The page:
It’s no secret that the more diverse and inclusive the workforce, the richer the business outcomes.
A 2021 McKinsey report highlighted that companies in which women were “well represented” in senior roles were up to 50 percent more profitable than those in which diversity was not a consideration.
With such a clear link between Diversity, Equity and Inclusion (DE&I) and business success, it’s no wonder that businesses are turning to technology to help drive the kind of change we need to create workplaces where everyone is welcome and can thrive.
Just as a hammer or a car allows people to do things they couldn’t do bare-handed, so too does artificial intelligence technology.
AI allows humans to use data in ways they can’t do alone. However, just as with a hammer or a car, the thumb or the driver are also at risk without proper safeguards – particularly when it comes to driving diversity using AI.
AI doesn’t work alone though, as humans are a key piece of the process to building and training successful models.
In order to implement machine learning and deep learning algorithms, biases in the historical data can result in models that may include human decisions that can unintentionally discriminate.
Even when many fields that directly relate to potential biases are removed (such as gender or race), AI can still replicate the historic challenges through inferred information.
As an example, Amazon canceled an AI recruiting algorithm it was testing using legacy CVs as it was gender-biased against women, due to most of the CVs used originating from men.
Used correctly, AI has transformative potential as an enabler of DE&I by providing the data-driven insights needed, but as with any new undertaking, if the core foundations are unstable, the end result will be unreliable.
The human element – and by extension the unintentionally biased data these AI projects can be fed – can hinder real change by adding more unintentional human bias back into the mix.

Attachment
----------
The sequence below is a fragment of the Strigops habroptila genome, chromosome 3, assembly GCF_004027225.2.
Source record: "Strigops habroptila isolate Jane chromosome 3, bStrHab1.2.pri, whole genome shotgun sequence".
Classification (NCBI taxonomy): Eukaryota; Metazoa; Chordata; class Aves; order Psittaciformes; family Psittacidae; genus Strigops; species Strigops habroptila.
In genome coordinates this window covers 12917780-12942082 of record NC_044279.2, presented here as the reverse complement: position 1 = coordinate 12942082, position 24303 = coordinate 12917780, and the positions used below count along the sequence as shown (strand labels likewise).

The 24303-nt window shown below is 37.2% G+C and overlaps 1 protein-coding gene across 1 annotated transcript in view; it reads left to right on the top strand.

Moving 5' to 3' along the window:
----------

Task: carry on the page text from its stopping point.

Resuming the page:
The Diversity Paradox
Before we dig into the challenges with AI technologies in terms of possible bias, it’s important to understand we, as humans, are all biased in some way due to individual circumstances, upbringings, or emotional reactions to different stimuli.
It’s because we’re human that we have those biases.
Using data to acknowledge these inherent biases exist, and working towards mitigating them, is the first step in driving a truly successful diversity integration.
Equally, it’s not the AI technology itself that discriminates. Unlike human beings, machines lack the natural biases that can encourage or inhibit DE&I.
The problem is the historical data they have been fed as part of the machine education process.
The risk of unconscious bias is most pressing when we consider the datasets and algorithmic features selected by the very people designing and educating these algorithms.
Humans have the ability to make decisions of what to believe, but AI does not.
As a result, in the training and programming stage, AI is at the mercy of its creator and their own inherent views, experiences, and personal filters.
It’s not that alternative points of view aren’t readily available – far from it. People tend to allow an algorithm to pick sources of information which resonate with what they already believe.
For example, in the HR field, this could mean that AI recognizes that it was typically men of a certain age who held specific positions within a company.
If a new manager is sought, we have an unintentional data bias in which that same group of men are seen as – statistically – far more likely to succeed in these roles.